Multiple reports have acknowledged the positive effect of inclusiveness on the human and economic growth of a nation. For instance, a report by Citigroup reveals that reversing discriminatory practices against Blacks could boost the US economy by $5 trillion in the next five years.
In Africa, women tend to be on the fringes of leadership and economic participation. Although in recent times, African women are playing leading roles in their various nations and multinational organizations, they are still marginalized.
Achieving gender parity on the continent is slowly but gradually gaining policy attention. Many analysts have attributed the slow pace to toxic traditional cultures that are simply refusing to go away.
Countries such as Rwanda, Namibia, South Africa, Burundi, Zambia, Zimbabwe, Mozambique, Madagascar, Uganda, and Tanzania have been praised by the World Economic Forum for their role in promoting gender parity.
In recent times, high-profile appointments on the continent and the world has gone to African women. The African Union recently appointed the deputy central bank governor of Rwanda, Dr. Monique Nsanzabaganwa, as deputy chairperson of the AU Commission.
And the former Nigerian Finance Minister, Ngozi Okonjo-Iweala, 66, was also appointed as the World Trade Organization (WTO) Director-General, making her the first Black woman and African to occupy the global organization.
According to the World Economic Forum, “gender parity has a fundamental bearing on whether or not economies and societies thrive.” This buttresses a report by McKinsey Global Institute that achieving gender parity can significantly improve Africa’s economy or the economies of African countries.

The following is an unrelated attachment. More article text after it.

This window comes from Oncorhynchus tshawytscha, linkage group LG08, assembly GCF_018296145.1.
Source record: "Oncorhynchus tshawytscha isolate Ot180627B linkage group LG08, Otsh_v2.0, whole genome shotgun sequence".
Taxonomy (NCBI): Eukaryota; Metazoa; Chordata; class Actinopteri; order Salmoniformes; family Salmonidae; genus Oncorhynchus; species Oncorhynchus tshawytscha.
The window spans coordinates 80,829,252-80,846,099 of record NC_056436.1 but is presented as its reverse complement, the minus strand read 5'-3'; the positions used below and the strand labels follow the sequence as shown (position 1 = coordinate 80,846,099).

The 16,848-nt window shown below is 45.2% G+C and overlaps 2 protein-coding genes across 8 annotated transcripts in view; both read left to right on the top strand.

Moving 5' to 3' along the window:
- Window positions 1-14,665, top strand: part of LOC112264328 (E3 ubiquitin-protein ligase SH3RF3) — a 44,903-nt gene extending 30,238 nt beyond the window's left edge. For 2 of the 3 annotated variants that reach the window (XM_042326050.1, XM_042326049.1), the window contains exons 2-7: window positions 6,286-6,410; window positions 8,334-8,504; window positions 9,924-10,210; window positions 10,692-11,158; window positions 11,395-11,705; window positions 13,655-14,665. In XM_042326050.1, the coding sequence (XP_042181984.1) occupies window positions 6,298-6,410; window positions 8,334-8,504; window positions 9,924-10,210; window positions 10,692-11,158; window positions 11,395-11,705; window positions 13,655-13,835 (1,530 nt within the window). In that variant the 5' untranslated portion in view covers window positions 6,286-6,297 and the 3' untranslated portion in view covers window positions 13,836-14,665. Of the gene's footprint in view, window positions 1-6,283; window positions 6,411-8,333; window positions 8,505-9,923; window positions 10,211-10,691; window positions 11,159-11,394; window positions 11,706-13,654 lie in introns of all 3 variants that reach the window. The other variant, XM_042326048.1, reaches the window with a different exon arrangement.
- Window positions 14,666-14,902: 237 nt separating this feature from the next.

The report notes that improving women’s participation in governance and economic activity could boost African economies by $316 billion or the equivalent of 10 percent of their collective GDP by 2025.
The report examined the “power of parity” for Africa, exploring ways accelerating gender parity could have an effect on economic growth. The women population in Africa is more than 50% but accounts for only 33% of the continent’s collective GDP. “This reinforces and fuels inequality and compromises Africa’s long-term economic health,” the report said.
At its current pace, it will take Africa more than 140 years to achieve gender parity as most African countries rank low on many gender indicators except for progress made in legal protection and political representation, according to the report.
On country-by-country progress, the McKinsey report noted that Rwanda and South Africa have increased women’s representation in middle-management roles by 27 percent and 15 percent, respectively.
The report also acknowledged Algeria’s effort in cutting maternal mortality rates by around 9 percent while Egypt has tripled its score. Guinea and Liberia doubled their scores on the legal protection of women, according to the report.
“These examples of rapid progress should inspire others to forge ahead with actions to advance gender equality,” it said.